This was the context of Chern’s proof of the general Gauss-Bonnet theorem (1944), which was a pivotal event in the history of differential geometry, not just for the theorem itself but also for what it led to. The classical theorem of the same name concerns a closed surface in Euclidean three-space. It states that the integral of the Gaussian curvature is 2π times the Euler number. The Euler number for a surface divided into F faces, E edges and V vertices is V-E+F. For a sphere this is 2, and the Gauss-Bonnet theorem gives this because the Gaussian curvature of a sphere is 1, and its area is 4π.
This link between curvature and topology has several features: one is Gauss’s theorema egregium, which says that a certain expression of curvature of the surface, the Gauss curvature, is intrinsic—it can be determined by making measurements entirely within the surface. That being so, clearly whatever its integral evaluates to depends only on the intrinsic geometry. In contrast, there is a very natural and useful extrinsic interpretation of this integral as the degree of the Gauss map: the unit normal to the surface at each point defines a map to the sphere, and its topological degree (the number of points with the same normal direction) is the invariant. The problem was to extend this result to (even-dimensional) manifolds in higher dimension. In 1926 Heinz Hopf had generalized the Gauss map approach to hypersurfaces in Euclidean n-space, but the task was to prove the theorem for any even-dimensional Riemannian manifold. The concept of manifold, commonplace in mathematics today and signifying a higher-dimensional analogue of a surface, was by no means clear when Chern was working on this theorem. Indeed, the definition was formulated correctly by Hassler Whitney only in 1936, and Cartan even in 1946 considered that “the general notion of manifold is quite difficult to define with precision” (Cartan, 1949, p. 56).
The novel content of the proof came from studying the intrinsic tangent sphere bundle, and using the exterior differential calculus that Chern had learned at the hands of Cartan. The language of fiber bundles was necessary to describe in an intrinsic way the totality of tangent vectors to a manifold—it was what Cartan lacked and was only developed amongst topologists in the period 1935–1940. Chern’s theorem, proved with the use of this concept, provided a link between topology and differential geometry at a time when the very basics of the topology of manifolds were being laid down.
Discovery of the Chern Classes . The successful attack on the Gauss-Bonnet theorem led him to study the other invariants of bundles, to see whether curvature could detect them. He started with Stiefel-Whitney classes but their more algebraic properties “seemed to be a mystery” (Weil, 1992, p. 74), and what are now called Pontryagin classes, where curvature could make an impact, were not known then, so Chern moved into Hermitian geometry and discovered the famous Chern classes whose importance in algebraic geometry, topology, and index theory cannot be underestimated. As he pursued his work on characteristic classes and curvature, Chern always recognized that there was more than just the topological characteristic class to be obtained, and this emerged later in a strong form in his work on Chern-Simons invariants with James Simons (1971). Nowadays the Chern-Simons functional is an everyday tool for theoretical physicists.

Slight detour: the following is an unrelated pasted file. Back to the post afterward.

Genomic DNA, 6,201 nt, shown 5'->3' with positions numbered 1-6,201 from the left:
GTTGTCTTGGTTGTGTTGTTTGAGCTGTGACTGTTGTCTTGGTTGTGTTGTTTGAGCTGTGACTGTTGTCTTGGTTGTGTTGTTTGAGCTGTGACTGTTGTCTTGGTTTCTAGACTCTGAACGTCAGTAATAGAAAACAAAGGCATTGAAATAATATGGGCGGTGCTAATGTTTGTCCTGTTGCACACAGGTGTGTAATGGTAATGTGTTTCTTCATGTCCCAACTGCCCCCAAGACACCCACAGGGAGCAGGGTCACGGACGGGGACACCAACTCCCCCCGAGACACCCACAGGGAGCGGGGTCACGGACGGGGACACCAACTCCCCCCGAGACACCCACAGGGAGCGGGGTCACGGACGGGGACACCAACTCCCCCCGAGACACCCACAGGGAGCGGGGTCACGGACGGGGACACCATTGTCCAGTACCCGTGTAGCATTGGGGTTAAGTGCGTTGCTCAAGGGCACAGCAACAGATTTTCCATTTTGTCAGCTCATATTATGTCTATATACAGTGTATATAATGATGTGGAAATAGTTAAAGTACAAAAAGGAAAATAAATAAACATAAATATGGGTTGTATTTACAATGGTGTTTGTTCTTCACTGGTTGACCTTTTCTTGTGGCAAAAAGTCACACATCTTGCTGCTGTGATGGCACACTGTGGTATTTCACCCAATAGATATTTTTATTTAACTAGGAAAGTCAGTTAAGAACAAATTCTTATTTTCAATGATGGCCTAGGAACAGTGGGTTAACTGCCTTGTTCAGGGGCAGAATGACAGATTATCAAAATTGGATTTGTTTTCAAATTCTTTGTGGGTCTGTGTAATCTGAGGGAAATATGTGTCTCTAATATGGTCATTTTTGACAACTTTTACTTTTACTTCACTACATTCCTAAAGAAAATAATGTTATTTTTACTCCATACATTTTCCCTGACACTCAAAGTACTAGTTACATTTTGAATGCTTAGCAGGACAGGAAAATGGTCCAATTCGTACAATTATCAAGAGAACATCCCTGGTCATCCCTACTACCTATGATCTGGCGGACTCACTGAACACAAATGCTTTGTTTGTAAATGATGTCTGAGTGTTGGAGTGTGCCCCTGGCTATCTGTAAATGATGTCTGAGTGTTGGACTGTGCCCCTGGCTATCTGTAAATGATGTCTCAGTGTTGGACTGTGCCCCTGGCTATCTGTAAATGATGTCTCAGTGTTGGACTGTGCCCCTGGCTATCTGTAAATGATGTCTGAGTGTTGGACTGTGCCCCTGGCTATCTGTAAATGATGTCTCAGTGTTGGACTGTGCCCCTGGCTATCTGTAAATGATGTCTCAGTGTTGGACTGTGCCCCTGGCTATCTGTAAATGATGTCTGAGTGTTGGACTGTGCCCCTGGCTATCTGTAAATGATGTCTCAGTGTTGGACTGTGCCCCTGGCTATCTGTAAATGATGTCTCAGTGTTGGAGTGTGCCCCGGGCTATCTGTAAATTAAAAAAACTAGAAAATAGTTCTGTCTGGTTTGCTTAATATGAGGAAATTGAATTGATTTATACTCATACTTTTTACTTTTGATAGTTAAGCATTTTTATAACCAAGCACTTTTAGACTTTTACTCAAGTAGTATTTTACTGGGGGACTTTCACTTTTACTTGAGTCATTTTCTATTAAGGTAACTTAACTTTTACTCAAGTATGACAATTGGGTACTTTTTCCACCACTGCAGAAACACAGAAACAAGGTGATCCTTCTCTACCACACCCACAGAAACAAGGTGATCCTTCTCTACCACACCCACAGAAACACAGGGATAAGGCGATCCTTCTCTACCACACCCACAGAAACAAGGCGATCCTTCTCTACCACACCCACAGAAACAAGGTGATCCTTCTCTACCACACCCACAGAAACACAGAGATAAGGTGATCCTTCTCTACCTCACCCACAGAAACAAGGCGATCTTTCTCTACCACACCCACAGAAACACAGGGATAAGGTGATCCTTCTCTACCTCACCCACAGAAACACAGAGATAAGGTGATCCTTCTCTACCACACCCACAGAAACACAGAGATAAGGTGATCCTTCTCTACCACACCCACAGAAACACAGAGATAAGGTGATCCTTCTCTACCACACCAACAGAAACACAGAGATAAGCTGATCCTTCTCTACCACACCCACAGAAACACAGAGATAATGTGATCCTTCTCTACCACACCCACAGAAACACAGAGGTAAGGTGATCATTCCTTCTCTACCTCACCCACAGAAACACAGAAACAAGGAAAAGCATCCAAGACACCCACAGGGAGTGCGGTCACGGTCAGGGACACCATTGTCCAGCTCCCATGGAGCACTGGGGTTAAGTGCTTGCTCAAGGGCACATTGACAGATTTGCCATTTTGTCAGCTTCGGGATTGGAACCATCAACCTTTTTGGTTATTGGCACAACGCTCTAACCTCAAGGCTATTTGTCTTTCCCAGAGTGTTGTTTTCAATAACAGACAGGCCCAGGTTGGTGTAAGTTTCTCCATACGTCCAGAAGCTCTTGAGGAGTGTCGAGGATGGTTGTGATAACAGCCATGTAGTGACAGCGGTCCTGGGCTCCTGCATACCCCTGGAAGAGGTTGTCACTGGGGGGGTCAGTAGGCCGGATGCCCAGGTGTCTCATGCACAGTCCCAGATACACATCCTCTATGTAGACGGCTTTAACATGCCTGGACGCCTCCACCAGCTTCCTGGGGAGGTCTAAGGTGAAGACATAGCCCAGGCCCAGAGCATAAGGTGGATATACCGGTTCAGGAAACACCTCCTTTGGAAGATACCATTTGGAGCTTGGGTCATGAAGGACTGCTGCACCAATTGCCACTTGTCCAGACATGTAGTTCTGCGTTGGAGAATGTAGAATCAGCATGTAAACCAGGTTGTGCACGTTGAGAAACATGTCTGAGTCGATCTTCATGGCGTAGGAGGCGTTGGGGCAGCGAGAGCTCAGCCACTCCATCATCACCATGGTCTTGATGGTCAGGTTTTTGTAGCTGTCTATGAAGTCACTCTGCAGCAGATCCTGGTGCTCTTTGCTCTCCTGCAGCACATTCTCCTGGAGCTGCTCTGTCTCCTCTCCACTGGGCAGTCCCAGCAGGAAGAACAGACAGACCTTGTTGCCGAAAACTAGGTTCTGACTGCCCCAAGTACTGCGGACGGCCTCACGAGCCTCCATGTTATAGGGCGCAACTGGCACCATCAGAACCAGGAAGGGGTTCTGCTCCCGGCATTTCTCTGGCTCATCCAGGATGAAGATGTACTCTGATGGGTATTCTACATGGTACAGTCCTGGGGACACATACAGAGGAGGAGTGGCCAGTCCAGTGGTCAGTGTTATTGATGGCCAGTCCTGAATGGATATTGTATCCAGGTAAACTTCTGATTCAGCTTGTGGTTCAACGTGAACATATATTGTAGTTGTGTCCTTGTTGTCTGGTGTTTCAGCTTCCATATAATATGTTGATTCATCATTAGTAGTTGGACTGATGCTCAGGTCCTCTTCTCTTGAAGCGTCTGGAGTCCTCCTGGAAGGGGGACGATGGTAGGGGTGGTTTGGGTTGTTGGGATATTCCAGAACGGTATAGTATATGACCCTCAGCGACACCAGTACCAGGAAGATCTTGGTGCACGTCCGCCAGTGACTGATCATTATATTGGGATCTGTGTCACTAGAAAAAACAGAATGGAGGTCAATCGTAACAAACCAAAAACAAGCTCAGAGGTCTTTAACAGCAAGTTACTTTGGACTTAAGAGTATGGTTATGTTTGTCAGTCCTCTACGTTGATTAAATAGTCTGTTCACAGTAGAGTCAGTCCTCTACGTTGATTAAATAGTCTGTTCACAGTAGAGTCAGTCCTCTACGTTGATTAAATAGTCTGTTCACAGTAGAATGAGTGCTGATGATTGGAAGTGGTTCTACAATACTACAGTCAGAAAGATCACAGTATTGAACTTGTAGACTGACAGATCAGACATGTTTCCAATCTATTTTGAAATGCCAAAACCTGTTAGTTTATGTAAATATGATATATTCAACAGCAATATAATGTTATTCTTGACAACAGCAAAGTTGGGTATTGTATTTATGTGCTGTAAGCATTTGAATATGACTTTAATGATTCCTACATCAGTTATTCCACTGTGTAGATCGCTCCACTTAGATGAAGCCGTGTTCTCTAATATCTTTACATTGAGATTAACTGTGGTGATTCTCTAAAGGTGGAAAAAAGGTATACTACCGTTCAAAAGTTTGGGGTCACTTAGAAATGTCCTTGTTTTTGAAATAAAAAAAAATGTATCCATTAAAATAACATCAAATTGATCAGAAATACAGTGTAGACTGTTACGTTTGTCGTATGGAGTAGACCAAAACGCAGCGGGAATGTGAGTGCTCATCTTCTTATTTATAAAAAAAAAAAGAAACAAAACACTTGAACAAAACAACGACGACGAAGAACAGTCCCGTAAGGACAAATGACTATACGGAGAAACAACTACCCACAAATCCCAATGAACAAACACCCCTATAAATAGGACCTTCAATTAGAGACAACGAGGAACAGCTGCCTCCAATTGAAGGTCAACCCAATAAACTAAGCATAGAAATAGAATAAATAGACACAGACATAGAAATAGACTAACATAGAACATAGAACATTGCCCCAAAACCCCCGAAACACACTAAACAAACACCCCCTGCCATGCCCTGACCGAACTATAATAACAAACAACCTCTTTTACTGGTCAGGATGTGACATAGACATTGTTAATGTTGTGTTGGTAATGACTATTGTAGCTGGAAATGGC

The Chern classes, coupled with the Hodge theory that in the postwar period was given a more rigorous foundation by Kunihiko Kodaira and Weyl, provided a completely new insight into the interaction of algebraic geometry and topology. But Chern was always happy to work in algebraic geometry. His studies in Hamburg involved webs obtained from algebraic curves—a plane curve of degree d meets a general line in d points. There is a duality between points and lines in the plane: the one-parameter family of lines passing through a point describes a line in another plane. So the curve describes d families of lines, which is a web. Chern in fact later returned to this theme in far more generality in collaboration with the algebraic geometer Phillip Griffiths (1978). Nevertheless, it was the new differential and topological viewpoint on the traditional geometry in the complex domain that motivated most of his contributions. One of these was his work in several complex variables on value distribution theory. In joint work with Raoul Bott (1965) he introduced the use of connections and curvature on vector bundles into this area. In fact, their formulation of the notion of a connection in that paper is so simple and manageable that it has become the standard approach in the literature. In this context a vector bundle is a smooth family of abstract vector spaces parameterized by the points of a manifold (like the tangent spaces of a surface) and a connection is an invariant way of taking the derivative of a family of vectors.
Another link between the algebraic geometric and differential geometric world that Chern contributed to is in the area of minimal surfaces, the simplest examples of which are the surfaces formed by the soap films spanning a wire loop. Chern was the first to attempt a rigorous proof of what is classically known as the existence of isothermal coordinates on a surface. On any surface, such as a surface sitting in Euclidean space, one can find two real coordinates which are described by a single complex number. This immediately links the differential geometry of surfaces with complex analysis, and the most direct case is that of a minimal surface. The physicist Yang learned about this taking a course from Chern in China in 1940: “When Chern told me to use complex variables … it was like a bolt of lightning which I never later forgot” (Yang, 1992, p. 64). In later work, Chern discussed minimal surfaces in higher dimensional Euclidean spaces and in spheres and showed how in quite intricate ways the algebraic and differential geometry intertwine.